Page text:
Home > business > Lessons From Trial: Business Owners – Don’t Be so Quick to File a Lawsuit.

Lessons From Trial: Business Owners – Don’t Be so Quick to File a Lawsuit.

Happy Friday, all!

It’s been a while since my last post. My month of October was swallowed up alive by a jury trial spanning 11 days over a 3 week period. So, forgive me, but I am going to go off on a rant about businesses litigation. Because it is what is on my mind at the moment.

I. Litigation and Football.

The past month whenever I told anyone that I was busy in trial (mostly through my auto-respond e-mail) – the response I often received was “good luck“.

Kind of brings me back to the days of playing high school football. (Yes, I am one of those guys who reminisces about such things…much to my dismay, I wasn’t tall enough to play for Michigan State…)

On game day, I would get a lot of: “good luck in your game tonight!

Indeed – in litigation, like a high school football game, there are winners and there are losers.

Litigation, like football, is an adversarial process. 

II. So where am I going with this? Mediation.

In Kent County, we have an effective business court.  I am thankful that business lawyers have the business court as a viable tool to resolve business disputes.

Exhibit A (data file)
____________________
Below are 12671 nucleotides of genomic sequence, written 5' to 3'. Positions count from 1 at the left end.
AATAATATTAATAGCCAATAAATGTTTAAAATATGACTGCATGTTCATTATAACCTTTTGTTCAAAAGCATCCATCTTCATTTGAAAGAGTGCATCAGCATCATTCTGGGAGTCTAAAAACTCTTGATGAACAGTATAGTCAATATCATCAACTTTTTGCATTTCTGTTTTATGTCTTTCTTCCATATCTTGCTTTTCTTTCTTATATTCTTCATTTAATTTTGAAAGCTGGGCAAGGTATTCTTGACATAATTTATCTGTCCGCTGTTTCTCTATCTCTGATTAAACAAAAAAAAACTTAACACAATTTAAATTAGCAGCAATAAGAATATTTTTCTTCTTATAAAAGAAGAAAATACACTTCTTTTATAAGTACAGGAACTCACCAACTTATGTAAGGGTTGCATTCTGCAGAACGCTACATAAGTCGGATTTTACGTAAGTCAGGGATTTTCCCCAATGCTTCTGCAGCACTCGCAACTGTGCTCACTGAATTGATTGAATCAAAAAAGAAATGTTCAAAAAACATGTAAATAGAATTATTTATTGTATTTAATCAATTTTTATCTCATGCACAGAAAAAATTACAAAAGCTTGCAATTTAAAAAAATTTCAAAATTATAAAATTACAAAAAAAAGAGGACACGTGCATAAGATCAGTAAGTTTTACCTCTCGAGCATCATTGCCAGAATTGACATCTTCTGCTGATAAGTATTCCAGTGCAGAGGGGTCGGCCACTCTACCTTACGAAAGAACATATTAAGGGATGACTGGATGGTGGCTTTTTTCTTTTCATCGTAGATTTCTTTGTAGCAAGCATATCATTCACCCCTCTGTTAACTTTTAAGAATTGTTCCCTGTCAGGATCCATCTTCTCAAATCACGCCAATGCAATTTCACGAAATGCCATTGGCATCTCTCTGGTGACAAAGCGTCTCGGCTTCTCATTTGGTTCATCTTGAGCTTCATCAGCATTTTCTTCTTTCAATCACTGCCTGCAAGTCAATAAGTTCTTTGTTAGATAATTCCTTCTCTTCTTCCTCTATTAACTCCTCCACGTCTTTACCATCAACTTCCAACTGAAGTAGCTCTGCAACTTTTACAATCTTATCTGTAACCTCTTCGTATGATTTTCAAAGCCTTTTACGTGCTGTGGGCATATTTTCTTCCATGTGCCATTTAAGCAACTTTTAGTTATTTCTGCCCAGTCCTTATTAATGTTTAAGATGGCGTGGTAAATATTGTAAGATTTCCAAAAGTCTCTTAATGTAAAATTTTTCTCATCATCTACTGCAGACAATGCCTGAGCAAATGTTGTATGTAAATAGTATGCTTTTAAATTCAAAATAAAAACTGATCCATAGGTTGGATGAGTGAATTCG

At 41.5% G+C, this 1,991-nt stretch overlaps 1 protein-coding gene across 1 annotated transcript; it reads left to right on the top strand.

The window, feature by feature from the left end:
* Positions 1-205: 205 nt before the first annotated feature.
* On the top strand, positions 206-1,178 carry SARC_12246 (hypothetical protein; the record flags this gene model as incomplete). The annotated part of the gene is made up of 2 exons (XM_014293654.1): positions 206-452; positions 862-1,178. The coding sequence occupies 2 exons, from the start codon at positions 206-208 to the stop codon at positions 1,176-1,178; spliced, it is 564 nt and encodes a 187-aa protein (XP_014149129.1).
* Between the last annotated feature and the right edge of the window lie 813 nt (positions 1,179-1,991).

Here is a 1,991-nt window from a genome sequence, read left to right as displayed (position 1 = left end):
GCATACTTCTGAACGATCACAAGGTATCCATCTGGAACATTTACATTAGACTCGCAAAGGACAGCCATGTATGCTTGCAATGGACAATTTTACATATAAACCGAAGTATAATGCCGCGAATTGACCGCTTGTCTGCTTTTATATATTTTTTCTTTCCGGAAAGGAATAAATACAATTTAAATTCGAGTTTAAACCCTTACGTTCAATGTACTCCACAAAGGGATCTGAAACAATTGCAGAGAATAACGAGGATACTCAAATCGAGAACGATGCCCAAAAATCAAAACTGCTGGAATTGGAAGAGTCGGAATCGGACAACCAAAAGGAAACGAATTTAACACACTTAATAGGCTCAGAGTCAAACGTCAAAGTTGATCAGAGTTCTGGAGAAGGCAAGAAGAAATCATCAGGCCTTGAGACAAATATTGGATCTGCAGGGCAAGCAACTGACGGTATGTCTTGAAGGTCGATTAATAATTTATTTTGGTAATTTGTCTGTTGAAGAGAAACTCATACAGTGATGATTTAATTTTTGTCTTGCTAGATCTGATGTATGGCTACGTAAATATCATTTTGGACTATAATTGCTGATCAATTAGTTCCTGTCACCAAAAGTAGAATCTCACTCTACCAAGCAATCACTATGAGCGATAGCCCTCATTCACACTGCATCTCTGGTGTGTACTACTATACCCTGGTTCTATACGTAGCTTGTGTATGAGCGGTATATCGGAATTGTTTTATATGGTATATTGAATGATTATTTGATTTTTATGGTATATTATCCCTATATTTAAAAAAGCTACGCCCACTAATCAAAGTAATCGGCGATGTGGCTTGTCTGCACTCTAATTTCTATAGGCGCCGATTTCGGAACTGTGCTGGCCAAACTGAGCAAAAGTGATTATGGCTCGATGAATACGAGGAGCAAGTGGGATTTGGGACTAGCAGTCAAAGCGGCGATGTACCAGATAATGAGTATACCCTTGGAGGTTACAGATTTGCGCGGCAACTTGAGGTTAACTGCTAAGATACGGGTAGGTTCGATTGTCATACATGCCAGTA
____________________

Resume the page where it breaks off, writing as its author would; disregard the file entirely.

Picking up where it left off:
That being said, for businesses there are often more effective ways to resolve disputes than to go to war – initiate a lawsuit, go through the court system for two years, and have the case resolved by way of a 3 week trial in front of a jury or judge.

I’m a proponent of mediation. I’ve previously written posts about mediation.

To be fair, mediation and arbitration don’t always work. Arbitration clauses in particular have critics, particularly in consumer transactions, as a recent ABAJournal article notes.

III. Benefits of Mediation.

Mediation and arbitration provisions in contracts have a place. In particular, mediation can:

  • resolve disputes quickly, without spending hundreds of thousands of dollars in legal fees.
  • resolve disputes privately.
  • could save business relationships and personal relationships.
  • could save years of emotional and mental turmoil that can impact your business life and personal life.  

IV. Mediation Clauses Aren’t For Every Scenario.

I’m not saying that arbitration and or mediation provisions work in every contract. They don’t. For instance, you don’t want an arbitration provision without the ability to go to court to enforce an injunction to gain immediate relief from bad actions by another company/person.

But arbitration and mediation provisions should be considered.

They have a place.

Ok. I’m done with my rant. Have a great weekend.

Questions? Comments?

E-mail: Jeshua@dwlawpc.com

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